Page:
Wednesday, June 24, 2015

Will “Ratcheting” the 4% Rule Make it Less Insane?

Long-time readers of this blog know that I have no love for the 4% Rule.   It has a number of deficiencies when compared with the Actuarial Method advocated in this website, including:
  • It doesn’t coordinate well with other fixed-dollar sources of retirement income such as pension income, immediate income annuities or deferred income annuities. 
  • It doesn’t anticipate a specific bequest motive.
  • There is no spending flexibility from year to year.
  • There is no adjustment process for actual experience, spending deviations or changes in assumptions about the future.
  • After the initial year, it is not based on how much assets you have or on how long you expect to live.
  • It is a “set and forget” strategy that requires the retiree to have faith that it will work in the future based on analysis of historical returns that may have absolutely nothing to do with future returns. 
  • It doesn’t accommodate a retiree’s desire to have different spending pattern objectives for different components of the retiree’s overall spending budget.
  • It requires the retiree to invest at least 50% of accumulated assets in equities, irrespective of the retiree’s risk preferences.
Notwithstanding recent research from David Blanchett, Michael Finke and Wade Pfau showing that a safe withdrawal rate for a 30-year retirement based on a forward looking model (rather than historical returns) that reflects current low interest rates and relatively high price/earnings ratios in equities is closer to about 2.4%-2.8% for a portfolio with 60% equities, Michael Kitces is back with his variation of the 4% Rule based on historical returns.  In his new article entitled, “Ratcheting the 4% Rule for saner retirement spending”, Mr. Kitces notes that based on his analysis of historical periods, the 4% Rule would have generally resulted in significant underspending that in most cases would leave “a huge amount of wealth left over.”  As a result, he proposes that a retiree increase spending by 10% of the spending called for under the 4% Rule whenever the retiree’s account balance exceeds more than 150% of the initial account balance.  He further proposes that if the account balance continues to remain high thereafter, the retiree can continue to apply further increases every three years.  He indicates that these spending increases can be “ratcheted” up without much concern about subsequent declines.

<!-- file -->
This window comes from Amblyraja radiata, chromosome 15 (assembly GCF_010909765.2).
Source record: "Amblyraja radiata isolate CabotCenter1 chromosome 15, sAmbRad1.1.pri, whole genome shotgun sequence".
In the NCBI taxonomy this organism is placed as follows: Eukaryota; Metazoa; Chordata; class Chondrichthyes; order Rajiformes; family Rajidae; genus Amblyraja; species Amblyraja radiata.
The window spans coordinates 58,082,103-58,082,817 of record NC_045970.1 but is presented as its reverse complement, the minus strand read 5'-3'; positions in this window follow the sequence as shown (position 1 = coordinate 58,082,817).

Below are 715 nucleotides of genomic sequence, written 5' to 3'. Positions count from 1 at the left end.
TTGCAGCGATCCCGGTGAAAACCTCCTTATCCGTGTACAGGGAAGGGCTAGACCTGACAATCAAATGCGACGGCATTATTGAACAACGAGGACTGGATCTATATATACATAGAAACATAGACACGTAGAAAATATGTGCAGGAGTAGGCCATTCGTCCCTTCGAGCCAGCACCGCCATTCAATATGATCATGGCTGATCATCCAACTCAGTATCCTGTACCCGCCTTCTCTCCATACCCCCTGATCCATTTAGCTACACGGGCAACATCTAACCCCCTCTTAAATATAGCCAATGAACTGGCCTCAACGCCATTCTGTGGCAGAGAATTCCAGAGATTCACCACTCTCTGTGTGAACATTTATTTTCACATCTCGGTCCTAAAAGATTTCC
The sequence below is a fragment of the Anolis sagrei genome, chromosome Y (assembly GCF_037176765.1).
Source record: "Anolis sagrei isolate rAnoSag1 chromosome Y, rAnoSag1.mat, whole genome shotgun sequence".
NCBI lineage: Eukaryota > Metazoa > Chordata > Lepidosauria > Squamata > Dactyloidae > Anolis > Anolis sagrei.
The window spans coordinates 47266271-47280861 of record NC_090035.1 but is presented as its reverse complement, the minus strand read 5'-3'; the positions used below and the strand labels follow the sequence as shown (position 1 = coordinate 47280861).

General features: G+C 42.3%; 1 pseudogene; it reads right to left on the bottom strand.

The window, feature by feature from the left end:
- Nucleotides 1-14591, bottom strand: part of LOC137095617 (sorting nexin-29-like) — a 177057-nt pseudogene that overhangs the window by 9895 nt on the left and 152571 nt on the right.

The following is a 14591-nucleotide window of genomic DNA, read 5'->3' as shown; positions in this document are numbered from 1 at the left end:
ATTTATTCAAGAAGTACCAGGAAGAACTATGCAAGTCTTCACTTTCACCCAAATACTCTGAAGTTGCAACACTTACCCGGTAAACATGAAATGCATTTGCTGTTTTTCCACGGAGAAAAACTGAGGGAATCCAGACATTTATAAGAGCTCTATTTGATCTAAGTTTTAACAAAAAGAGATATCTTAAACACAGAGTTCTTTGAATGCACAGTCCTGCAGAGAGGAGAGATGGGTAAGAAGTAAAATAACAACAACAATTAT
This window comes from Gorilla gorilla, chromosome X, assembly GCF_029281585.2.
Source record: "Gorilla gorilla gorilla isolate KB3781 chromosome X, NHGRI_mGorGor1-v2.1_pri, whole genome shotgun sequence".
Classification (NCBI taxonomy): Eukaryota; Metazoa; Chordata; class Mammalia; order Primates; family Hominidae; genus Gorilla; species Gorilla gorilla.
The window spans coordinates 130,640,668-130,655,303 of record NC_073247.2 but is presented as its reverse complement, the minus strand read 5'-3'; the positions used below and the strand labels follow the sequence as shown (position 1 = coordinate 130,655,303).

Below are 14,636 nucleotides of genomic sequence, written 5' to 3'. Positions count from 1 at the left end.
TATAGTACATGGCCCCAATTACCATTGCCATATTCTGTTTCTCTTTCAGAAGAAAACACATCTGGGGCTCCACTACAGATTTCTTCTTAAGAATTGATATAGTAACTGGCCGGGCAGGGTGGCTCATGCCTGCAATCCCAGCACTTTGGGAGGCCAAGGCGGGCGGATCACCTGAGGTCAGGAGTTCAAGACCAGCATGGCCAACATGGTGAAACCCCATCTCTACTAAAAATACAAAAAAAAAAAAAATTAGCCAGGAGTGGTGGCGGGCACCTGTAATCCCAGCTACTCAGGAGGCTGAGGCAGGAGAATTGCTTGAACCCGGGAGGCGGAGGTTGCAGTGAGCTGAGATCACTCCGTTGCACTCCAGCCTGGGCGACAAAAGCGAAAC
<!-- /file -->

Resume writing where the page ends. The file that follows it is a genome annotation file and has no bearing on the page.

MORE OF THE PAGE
Thus, rather than looking at the current economic environment, Mr. Kitces looks into his rear-view mirror and encourages a new retiree to invest at least 60% of her portfolio in equities and withdraw 4% of her assets in her initial year of retirement with inflation increases each year thereafter.  She can blissfully ignore actual investment experience.  If her assets become too high in the future, she can increase her spending, apparently without much concern for having to reduce spending later on. 

I have no problem with dynamic spending strategies (ones that can go up or down).  I advocate a dynamic strategy.   If you are not going to insure a significant portion of your wealth through lifetime annuity products, and you invest in risky assets, I believe you are going to have to live with a certain amount of variability in spending.  But I don’t think in today’s current economic environment, you can withdraw something like 4% of your initial accumulated savings (with subsequent inflation increases) over a 30-year period and realistically expect to never have to decrease your spending.   Retirees should be very cautious about using the 4% Rule with Mr. Kitces’ ratcheting modification.  The research by Blanchett, Finke and Pfau noted above showed a less than 60% success rate (i.e., a greater than 40% failure rate) over a 30-year period for the 4% Rule based on their forward looking model and 60% investment in equities, and that is before application of any “ratcheting” increases advocated by Mr. Kitces.